ATHENS — It may look like Georgia is executing a long-secret plan if satellite camps were approved. In fact, coach Kirby Smart said, the inside view of it is a bit hectic.
“Literally, I get a text every five minutes about another one,” Smart said.
The NCAA reversed itself last week, allowing schools to attend the so-called satellite camps, a term for recruiting camps hosted by a school, but not on its own campus. Smart had been philosophically against the camps, along with the rest of the SEC. But once they became legal — the SEC rescinds its rule against them later this month — then word immediately leaked about camps in which Georgia will be involved.
One will be at Cedar Grove High School in June, where Georgia will join Michigan’s coaches. A few others have been announced by other high schools. More apparently will be coming, but Smart said he will be “selective.”
“It’s tough, and you’ve got to decide, ‘Am I going outside my footprint of recruiting, or am I staying inside,'” Smart said on Wednesday during the SEC spring teleconferences. “That’s the dilemma we have now in trying to make these decisions, that we’re not really used to. …
“Yeah, we’ll be a part of them. But where and when exactly, I mean obviously we’ve got a couple that are out there already. But you’ve got to cut through a lot of hoops to make sure these things are done proper and done under NCAA rules before you can put your name on them. So it’s a little bit of a slower process.”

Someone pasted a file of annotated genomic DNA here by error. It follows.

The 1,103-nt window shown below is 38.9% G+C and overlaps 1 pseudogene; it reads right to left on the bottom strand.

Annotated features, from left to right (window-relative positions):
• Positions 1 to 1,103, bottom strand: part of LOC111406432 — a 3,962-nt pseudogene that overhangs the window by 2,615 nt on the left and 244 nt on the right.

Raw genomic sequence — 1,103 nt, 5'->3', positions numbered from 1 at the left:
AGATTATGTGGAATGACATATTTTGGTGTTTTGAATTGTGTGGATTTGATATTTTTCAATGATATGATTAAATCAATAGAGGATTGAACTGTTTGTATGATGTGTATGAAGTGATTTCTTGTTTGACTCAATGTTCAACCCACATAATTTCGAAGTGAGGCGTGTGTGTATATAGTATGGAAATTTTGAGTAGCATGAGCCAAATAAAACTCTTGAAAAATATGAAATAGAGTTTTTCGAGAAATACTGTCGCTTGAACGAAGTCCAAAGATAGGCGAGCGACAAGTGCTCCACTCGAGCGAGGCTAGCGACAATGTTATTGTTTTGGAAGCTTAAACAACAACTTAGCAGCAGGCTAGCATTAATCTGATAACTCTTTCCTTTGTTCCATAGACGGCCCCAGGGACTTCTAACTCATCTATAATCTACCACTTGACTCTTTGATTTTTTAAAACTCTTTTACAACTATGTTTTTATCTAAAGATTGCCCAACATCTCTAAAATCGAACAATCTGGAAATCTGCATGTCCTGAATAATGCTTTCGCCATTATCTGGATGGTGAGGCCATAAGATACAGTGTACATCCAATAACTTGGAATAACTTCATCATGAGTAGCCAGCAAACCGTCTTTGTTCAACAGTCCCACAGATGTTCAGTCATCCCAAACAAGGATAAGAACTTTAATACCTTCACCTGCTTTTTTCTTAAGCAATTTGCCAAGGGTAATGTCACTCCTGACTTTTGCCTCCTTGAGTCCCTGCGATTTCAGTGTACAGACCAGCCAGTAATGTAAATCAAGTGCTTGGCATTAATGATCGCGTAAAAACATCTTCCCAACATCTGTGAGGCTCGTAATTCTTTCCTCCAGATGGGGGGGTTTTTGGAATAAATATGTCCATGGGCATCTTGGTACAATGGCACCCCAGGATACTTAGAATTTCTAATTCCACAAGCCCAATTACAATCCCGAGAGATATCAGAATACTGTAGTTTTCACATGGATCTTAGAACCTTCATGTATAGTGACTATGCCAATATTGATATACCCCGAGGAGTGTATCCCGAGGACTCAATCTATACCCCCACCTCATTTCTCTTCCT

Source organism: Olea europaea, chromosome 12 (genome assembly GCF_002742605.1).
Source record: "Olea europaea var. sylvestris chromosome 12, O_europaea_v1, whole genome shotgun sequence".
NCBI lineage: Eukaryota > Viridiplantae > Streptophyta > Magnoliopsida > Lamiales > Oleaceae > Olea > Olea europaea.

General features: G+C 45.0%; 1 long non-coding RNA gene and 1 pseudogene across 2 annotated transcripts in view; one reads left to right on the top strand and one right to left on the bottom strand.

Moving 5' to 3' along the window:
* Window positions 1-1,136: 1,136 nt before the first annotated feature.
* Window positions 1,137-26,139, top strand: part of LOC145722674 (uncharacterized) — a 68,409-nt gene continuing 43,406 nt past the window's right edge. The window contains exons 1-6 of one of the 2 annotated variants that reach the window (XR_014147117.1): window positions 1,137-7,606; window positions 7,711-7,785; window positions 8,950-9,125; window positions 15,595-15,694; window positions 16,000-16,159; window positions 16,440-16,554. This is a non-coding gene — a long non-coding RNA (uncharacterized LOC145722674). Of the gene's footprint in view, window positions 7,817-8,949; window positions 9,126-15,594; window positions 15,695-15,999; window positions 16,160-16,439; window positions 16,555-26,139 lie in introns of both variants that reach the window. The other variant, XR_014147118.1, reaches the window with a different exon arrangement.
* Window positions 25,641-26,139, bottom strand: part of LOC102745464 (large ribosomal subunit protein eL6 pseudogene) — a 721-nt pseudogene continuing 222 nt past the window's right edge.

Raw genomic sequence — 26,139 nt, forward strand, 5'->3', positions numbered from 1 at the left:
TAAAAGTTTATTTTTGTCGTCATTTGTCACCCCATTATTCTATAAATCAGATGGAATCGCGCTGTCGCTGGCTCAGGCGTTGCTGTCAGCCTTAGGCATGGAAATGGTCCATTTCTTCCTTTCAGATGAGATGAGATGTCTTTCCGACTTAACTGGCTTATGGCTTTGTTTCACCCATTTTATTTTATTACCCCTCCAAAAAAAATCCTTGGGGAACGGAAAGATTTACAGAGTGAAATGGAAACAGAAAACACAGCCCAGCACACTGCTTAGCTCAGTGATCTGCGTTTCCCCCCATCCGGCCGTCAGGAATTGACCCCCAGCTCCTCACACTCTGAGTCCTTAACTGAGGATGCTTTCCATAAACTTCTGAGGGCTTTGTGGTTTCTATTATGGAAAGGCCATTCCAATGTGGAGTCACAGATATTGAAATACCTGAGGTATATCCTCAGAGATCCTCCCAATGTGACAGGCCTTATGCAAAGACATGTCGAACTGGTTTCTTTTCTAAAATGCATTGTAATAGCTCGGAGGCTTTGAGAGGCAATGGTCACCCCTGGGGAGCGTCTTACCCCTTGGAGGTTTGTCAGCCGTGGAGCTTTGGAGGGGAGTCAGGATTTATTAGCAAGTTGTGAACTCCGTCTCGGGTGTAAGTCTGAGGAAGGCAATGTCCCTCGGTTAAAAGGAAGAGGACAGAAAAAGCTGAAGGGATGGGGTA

More issues are involved, Smart pointed out. Which coaches attend each camp: all of them, just a few assistants, the head coach, etc.? He pointed out that you may not want to be attending a satellite camp while you could be hosting a recruit on your campus, or may already have plans to do that.
Those were issues that Smart mentioned in February when discussing his reticence about camps. He was asked Wednesday what his reaction was last week when the NCAA rescinded the ban.
“My reaction is it kind of is what it is,” Smart said, chuckling. “It’s not a situation where we had a major voice as individuals in the decision-making process. We all were aware that it was a possibility, and we all had to prepare kind of going two ways, with and without them. That’s what you do as coaches. You have to prepare ahead of time and kind of figure out your plan.
“We’ll have a plan. I think everybody’s asking these questions — I heard somebody ask (Florida) coach (Jim) McElwain — it’s hard to say where you’re going and what you’re doing because things change. So there’s camps popping up left and right and here and there, and this is kind of what we anticipated having. So everybody’s going to have one and everybody wants you to be at theirs, and you don’t even have a small window to go to them.”